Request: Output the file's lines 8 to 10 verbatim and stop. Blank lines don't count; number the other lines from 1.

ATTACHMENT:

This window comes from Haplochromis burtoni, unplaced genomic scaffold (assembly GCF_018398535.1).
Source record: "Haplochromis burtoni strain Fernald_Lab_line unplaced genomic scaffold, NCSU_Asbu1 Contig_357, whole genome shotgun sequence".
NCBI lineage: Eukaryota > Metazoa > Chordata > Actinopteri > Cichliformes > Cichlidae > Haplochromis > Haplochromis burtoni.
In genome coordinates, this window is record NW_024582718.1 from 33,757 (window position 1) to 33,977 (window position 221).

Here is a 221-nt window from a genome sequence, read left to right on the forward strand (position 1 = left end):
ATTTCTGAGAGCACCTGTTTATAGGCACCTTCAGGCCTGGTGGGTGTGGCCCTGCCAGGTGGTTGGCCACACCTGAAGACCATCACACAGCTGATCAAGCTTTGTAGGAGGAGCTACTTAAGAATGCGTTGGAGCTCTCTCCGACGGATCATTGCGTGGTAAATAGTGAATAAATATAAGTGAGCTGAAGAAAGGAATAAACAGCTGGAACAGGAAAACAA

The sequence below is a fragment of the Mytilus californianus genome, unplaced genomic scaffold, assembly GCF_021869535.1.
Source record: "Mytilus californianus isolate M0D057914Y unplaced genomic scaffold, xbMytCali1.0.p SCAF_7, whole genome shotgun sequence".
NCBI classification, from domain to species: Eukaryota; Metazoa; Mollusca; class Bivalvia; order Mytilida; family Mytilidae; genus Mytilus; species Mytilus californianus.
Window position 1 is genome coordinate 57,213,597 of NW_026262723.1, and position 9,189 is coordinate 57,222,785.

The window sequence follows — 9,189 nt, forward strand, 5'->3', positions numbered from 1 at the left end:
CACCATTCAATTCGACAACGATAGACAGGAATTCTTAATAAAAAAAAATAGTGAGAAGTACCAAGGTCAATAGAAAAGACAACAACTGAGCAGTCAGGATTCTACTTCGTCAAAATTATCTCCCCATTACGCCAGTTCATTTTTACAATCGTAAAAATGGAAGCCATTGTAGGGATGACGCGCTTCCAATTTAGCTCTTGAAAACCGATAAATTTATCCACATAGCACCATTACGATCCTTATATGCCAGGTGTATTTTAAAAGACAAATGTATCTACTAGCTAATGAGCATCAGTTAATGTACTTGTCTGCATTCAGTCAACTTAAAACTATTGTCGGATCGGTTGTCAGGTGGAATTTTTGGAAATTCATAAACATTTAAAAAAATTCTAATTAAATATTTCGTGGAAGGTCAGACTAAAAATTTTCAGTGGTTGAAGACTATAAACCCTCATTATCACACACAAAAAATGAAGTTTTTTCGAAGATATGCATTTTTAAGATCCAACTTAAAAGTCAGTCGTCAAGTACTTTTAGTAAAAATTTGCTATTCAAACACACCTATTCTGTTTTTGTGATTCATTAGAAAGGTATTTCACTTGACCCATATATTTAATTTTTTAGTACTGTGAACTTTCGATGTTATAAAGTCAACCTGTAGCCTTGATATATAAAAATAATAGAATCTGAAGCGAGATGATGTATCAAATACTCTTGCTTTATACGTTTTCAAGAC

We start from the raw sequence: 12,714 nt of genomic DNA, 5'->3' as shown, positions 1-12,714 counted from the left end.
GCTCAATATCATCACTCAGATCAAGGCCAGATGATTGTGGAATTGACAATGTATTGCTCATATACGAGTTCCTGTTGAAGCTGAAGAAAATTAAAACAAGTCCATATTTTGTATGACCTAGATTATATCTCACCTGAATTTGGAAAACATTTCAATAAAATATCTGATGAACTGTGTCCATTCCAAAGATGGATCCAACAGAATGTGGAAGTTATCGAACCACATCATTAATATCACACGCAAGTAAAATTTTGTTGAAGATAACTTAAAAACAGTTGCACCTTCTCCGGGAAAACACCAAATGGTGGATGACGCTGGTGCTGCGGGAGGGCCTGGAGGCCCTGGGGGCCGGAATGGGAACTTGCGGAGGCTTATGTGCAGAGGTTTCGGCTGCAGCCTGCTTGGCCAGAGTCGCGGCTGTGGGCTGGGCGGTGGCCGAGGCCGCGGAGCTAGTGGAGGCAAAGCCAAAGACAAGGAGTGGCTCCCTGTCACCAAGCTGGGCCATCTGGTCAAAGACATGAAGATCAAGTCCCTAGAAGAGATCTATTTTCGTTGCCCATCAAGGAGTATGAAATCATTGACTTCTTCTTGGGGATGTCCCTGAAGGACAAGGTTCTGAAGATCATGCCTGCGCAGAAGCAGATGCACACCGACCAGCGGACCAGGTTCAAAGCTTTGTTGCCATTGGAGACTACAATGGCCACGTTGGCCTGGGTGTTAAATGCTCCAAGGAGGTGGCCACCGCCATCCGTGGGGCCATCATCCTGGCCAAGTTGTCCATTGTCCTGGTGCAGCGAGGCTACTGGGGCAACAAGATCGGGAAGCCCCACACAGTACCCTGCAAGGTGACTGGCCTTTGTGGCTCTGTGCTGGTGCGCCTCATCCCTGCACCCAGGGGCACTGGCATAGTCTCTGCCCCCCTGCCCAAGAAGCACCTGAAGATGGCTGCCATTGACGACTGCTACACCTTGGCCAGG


Source record: "Mytilus californianus isolate M0D057914Y unplaced genomic scaffold, xbMytCali1.0.p SCAF_7, whole genome shotgun sequence".
NCBI classification, from domain to species: Eukaryota; Metazoa; Mollusca; class Bivalvia; order Mytilida; family Mytilidae; genus Mytilus; species Mytilus californianus.
Window position 1 is genome coordinate 57,213,597 of NW_026262723.1, and position 9,189 is coordinate 57,222,785.